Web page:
Abstract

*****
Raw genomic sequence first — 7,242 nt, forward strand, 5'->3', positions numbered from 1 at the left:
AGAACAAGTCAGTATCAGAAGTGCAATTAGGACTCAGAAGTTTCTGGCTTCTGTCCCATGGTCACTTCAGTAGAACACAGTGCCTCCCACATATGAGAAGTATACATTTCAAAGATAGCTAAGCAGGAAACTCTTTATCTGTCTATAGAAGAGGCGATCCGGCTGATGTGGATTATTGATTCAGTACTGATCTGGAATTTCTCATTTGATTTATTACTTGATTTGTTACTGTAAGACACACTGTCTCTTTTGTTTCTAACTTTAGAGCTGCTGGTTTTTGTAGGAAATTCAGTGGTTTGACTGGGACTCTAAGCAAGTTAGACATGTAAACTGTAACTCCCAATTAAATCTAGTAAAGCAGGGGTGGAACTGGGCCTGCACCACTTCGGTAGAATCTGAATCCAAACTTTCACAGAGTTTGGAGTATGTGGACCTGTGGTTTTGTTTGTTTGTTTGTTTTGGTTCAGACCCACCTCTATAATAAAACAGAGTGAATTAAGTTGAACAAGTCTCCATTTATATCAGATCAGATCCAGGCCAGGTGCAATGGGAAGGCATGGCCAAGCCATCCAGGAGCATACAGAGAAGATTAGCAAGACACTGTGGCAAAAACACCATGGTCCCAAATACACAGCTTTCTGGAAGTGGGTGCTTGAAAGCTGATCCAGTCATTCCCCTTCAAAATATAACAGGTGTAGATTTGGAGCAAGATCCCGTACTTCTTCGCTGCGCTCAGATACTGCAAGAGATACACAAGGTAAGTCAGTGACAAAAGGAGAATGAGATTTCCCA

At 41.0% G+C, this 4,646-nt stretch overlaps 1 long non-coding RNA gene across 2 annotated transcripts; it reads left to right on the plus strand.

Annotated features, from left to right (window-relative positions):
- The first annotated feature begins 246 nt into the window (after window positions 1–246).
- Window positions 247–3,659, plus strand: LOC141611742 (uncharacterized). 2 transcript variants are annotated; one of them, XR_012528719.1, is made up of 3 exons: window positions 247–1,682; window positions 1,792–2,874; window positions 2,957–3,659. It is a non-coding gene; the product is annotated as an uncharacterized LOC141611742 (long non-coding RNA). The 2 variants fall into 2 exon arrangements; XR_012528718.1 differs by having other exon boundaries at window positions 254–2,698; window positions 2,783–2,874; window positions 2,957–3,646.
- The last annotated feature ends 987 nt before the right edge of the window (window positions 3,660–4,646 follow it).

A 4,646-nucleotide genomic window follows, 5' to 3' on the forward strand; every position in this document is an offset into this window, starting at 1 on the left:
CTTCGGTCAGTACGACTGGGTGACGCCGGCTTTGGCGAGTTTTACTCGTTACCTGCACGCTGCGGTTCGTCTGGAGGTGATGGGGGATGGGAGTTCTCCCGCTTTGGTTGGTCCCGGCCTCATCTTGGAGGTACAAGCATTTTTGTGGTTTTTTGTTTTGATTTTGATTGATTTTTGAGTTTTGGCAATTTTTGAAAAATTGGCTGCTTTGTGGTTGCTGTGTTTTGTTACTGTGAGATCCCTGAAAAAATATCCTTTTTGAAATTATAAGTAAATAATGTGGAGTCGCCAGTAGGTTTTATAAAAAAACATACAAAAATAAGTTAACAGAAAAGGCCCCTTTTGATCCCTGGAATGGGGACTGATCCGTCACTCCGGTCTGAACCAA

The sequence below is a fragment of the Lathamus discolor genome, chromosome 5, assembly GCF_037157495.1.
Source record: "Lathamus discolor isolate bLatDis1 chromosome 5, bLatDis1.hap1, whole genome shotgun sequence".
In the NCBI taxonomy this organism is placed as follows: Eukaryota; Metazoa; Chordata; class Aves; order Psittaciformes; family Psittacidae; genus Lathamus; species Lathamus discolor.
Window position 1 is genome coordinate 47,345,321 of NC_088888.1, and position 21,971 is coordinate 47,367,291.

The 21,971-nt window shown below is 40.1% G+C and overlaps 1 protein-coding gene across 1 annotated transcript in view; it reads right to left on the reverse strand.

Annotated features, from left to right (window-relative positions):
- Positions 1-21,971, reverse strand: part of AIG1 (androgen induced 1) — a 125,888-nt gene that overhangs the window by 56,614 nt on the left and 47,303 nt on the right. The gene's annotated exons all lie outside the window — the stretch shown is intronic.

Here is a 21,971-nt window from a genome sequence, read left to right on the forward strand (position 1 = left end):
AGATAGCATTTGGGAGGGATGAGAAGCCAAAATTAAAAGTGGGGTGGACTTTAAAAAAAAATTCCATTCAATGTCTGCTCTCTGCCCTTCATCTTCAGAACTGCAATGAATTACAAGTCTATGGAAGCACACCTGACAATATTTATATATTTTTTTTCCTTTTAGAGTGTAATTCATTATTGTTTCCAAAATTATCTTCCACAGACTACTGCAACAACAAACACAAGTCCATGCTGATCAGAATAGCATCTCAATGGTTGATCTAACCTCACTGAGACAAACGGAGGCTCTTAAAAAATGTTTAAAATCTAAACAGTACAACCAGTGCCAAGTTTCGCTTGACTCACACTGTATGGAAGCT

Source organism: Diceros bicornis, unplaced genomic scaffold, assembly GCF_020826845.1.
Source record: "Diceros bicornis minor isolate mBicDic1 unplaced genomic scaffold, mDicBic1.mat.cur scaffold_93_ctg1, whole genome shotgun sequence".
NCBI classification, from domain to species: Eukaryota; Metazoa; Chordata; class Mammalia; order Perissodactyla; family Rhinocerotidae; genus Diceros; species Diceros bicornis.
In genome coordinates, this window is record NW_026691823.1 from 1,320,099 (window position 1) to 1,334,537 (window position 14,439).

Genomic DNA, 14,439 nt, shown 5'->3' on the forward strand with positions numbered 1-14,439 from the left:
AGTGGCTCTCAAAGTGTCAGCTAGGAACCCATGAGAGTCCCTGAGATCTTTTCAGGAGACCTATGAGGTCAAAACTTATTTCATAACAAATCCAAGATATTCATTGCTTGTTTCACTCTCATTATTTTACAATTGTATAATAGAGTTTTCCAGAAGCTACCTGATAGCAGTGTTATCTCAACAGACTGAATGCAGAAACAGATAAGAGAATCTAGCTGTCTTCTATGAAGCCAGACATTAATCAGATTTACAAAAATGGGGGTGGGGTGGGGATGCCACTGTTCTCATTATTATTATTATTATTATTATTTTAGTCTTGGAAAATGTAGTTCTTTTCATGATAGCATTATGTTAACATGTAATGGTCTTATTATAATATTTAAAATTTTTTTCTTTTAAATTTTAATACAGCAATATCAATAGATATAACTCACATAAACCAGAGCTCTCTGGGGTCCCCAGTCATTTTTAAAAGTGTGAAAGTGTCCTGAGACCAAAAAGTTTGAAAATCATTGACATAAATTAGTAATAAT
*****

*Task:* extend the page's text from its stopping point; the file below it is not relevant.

Model projections of tropical cyclone (TC) activity response to anthropogenic warming in climate models are assessed. Observations, theory, and models, with increasing robustness, indicate rising global TC risk for some metrics that are projected to impact multiple regions. A 2°C anthropogenic global warming is projected to impact TC activity as follows. 1) The most confident TC-related projection is that sea level rise accompanying the warming will lead to higher storm inundation levels, assuming all other factors are unchanged. 2) For TC precipitation rates, there is at least medium-to-high confidence in an increase globally, with a median projected increase of 14%, or close to the rate of tropical water vapor increase with warming, at constant relative humidity. 3) For TC intensity, 10 of 11 authors had at least medium-to-high confidence that the global average will increase. The median projected increase in lifetime maximum surface wind speeds is about 5% (range: 1%–10%) in available higher-resolution studies. 4) For the global proportion (as opposed to frequency) of TCs that reach very intense (category 4–5) levels, there is at least medium-to-high confidence in an increase, with a median projected change of +13%. Author opinion was more mixed and confidence levels lower for the following projections: 5) a further poleward expansion of the latitude of maximum TC intensity in the western North Pacific; 6) a decrease of global TC frequency, as projected in most studies; 7) an increase in global very intense TC frequency (category 4–5), seen most prominently in higher-resolution models; and 8) a slowdown in TC translation speed.